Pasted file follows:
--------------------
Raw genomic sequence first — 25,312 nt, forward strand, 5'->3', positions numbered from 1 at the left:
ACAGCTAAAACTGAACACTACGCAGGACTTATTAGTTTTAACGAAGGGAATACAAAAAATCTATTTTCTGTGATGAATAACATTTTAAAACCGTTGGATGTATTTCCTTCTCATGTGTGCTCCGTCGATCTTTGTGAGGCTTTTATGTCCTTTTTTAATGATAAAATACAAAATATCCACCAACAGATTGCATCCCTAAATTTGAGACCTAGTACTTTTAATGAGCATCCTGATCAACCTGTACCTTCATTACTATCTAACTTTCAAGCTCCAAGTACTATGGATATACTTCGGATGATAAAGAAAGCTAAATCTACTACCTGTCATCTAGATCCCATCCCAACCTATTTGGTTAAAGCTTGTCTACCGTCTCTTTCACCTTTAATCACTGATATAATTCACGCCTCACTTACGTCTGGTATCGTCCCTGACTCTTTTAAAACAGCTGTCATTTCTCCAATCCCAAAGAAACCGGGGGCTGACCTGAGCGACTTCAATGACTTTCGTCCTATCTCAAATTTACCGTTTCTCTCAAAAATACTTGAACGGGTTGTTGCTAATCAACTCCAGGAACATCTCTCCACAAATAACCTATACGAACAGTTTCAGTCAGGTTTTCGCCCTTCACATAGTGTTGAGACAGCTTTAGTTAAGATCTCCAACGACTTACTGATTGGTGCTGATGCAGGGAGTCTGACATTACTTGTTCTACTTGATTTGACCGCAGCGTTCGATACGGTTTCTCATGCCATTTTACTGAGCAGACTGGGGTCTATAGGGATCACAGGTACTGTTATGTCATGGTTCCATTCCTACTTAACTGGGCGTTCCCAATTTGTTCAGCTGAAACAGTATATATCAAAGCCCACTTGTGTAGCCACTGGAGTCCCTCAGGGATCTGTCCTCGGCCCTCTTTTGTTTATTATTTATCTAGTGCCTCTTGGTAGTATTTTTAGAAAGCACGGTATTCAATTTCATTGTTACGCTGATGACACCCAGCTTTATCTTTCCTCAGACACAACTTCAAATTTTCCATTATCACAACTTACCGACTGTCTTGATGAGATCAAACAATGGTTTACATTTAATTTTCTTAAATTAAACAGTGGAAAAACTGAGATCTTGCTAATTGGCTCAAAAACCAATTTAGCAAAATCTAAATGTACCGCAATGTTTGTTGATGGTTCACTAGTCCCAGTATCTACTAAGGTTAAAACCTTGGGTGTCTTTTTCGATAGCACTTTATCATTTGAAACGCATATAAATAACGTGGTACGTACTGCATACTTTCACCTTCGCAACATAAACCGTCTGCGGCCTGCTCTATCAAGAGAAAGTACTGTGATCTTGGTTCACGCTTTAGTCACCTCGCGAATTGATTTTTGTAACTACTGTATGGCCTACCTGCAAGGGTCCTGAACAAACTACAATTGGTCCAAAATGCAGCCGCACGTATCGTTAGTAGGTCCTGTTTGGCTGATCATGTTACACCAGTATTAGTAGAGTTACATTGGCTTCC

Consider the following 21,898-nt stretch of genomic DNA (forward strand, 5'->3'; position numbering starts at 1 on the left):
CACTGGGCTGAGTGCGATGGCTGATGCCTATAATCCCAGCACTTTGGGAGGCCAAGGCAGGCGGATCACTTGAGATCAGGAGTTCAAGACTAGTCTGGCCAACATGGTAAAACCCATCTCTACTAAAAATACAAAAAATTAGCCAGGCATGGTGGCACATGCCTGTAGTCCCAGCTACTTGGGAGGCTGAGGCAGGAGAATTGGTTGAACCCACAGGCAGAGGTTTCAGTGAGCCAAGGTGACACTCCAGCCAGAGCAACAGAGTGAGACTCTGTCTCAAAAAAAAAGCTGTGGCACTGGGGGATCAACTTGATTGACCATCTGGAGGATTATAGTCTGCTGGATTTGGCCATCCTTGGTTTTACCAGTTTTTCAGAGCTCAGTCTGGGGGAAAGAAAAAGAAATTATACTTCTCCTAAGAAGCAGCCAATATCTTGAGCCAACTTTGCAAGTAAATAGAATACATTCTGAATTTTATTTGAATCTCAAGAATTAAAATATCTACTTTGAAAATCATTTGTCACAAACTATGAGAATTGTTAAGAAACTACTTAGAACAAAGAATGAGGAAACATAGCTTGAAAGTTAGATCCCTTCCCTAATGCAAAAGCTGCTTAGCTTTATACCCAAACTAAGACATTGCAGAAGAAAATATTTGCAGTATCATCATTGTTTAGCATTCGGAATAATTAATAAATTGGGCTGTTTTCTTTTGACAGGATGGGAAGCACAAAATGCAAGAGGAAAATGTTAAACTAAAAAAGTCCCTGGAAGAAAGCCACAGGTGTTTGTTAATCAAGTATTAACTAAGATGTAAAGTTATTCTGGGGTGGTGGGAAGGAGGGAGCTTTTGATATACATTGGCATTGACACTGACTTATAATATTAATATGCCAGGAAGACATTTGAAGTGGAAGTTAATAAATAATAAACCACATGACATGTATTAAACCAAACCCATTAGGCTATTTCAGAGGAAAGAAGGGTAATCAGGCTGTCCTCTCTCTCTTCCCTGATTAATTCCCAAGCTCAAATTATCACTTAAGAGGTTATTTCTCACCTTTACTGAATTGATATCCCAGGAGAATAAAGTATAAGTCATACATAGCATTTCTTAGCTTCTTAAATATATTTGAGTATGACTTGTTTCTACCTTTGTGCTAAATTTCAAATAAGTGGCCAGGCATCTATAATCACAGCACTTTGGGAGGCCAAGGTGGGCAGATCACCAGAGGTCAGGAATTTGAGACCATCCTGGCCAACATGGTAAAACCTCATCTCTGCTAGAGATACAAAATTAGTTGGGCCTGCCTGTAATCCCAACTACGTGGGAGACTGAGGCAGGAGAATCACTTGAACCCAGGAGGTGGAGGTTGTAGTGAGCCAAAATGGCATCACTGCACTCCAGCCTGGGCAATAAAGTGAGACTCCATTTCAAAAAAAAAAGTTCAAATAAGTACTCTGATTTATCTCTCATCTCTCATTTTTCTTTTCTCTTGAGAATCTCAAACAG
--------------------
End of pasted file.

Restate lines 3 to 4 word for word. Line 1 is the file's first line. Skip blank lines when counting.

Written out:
Consider the following 21,898-nt stretch of genomic DNA (forward strand, 5'->3'; position numbering starts at 1 on the left):
CACTGGGCTGAGTGCGATGGCTGATGCCTATAATCCCAGCACTTTGGGAGGCCAAGGCAGGCGGATCACTTGAGATCAGGAGTTCAAGACTAGTCTGGCCAACATGGTAAAACCCATCTCTACTAAAAATACAAAAAATTAGCCAGGCATGGTGGCACATGCCTGTAGTCCCAGCTACTTGGGAGGCTGAGGCAGGAGAATTGGTTGAACCCACAGGCAGAGGTTTCAGTGAGCCAAGGTGACACTCCAGCCAGAGCAACAGAGTGAGACTCTGTCTCAAAAAAAAAGCTGTGGCACTGGGGGATCAACTTGATTGACCATCTGGAGGATTATAGTCTGCTGGATTTGGCCATCCTTGGTTTTACCAGTTTTTCAGAGCTCAGTCTGGGGGAAAGAAAAAGAAATTATACTTCTCCTAAGAAGCAGCCAATATCTTGAGCCAACTTTGCAAGTAAATAGAATACATTCTGAATTTTATTTGAATCTCAAGAATTAAAATATCTACTTTGAAAATCATTTGTCACAAACTATGAGAATTGTTAAGAAACTACTTAGAACAAAGAATGAGGAAACATAGCTTGAAAGTTAGATCCCTTCCCTAATGCAAAAGCTGCTTAGCTTTATACCCAAACTAAGACATTGCAGAAGAAAATATTTGCAGTATCATCATTGTTTAGCATTCGGAATAATTAATAAATTGGGCTGTTTTCTTTTGACAGGATGGGAAGCACAAAATGCAAGAGGAAAATGTTAAACTAAAAAAGTCCCTGGAAGAAAGCCACAGGTGTTTGTTAATCAAGTATTAACTAAGATGTAAAGTTATTCTGGGGTGGTGGGAAGGAGGGAGCTTTTGATATACATTGGCATTGACACTGACTTATAATATTAATATGCCAGGAAGACATTTGAAGTGGAAGTTAATAAATAATAAACCACATGACATGTATTAAACCAAACCCATTAGGCTATTTCAGAGGAAAGAAGGGTAATCAGGCTGTCCTCTCTCTCTTCCCTGATTAATTCCCAAGCTCAAATTATCACTTAAGAGGTTATTTCTCACCTTTACTGAATTGATATCCCAGGAGAATAAAGTATAAGTCATACATAGCATTTCTTAGCTTCTTAAATATATTTGAGTATGACTTGTTTCTACCTTTGTGCTAAATTTCAAATAAGTGGCCAGGCATCTATAATCACAGCACTTTGGGAGGCCAAGGTGGGCAGATCACCAGAGGTCAGGAATTTGAGACCATCCTGGCCAACATGGTAAAACCTCATCTCTGCTAGAGATACAAAATTAGTTGGGCCTGCCTGTAATCCCAACTACGTGGGAGACTGAGGCAGGAGAATCACTTGAACCCAGGAGGTGGAGGTTGTAGTGAGCCAAAATGGCATCACTGCACTCCAGCCTGGGCAATAAAGTGAGACTCCATTTCAAAAAAAAAAGTTCAAATAAGTACTCTGATTTATCTCTCATCTCTCATTTTTCTTTTCTCTTGAGAATCTCAAACAG